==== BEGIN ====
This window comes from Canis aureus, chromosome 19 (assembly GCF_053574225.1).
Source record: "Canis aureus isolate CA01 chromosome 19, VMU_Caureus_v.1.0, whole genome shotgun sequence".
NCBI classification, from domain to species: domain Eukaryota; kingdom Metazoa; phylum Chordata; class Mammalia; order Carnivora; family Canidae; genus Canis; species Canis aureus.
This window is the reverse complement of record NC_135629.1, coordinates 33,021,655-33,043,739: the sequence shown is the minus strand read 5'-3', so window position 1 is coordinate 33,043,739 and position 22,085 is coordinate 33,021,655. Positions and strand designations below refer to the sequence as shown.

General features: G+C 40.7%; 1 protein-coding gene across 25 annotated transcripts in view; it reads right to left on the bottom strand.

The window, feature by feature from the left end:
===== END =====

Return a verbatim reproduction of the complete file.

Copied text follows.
This window comes from Canis aureus, chromosome 19 (assembly GCF_053574225.1).
Source record: "Canis aureus isolate CA01 chromosome 19, VMU_Caureus_v.1.0, whole genome shotgun sequence".
NCBI classification, from domain to species: domain Eukaryota; kingdom Metazoa; phylum Chordata; class Mammalia; order Carnivora; family Canidae; genus Canis; species Canis aureus.
This window is the reverse complement of record NC_135629.1, coordinates 33,021,655-33,043,739: the sequence shown is the minus strand read 5'-3', so window position 1 is coordinate 33,043,739 and position 22,085 is coordinate 33,021,655. Positions and strand designations below refer to the sequence as shown.

General features: G+C 40.7%; 1 protein-coding gene across 25 annotated transcripts in view; it reads right to left on the bottom strand.

The window, feature by feature from the left end: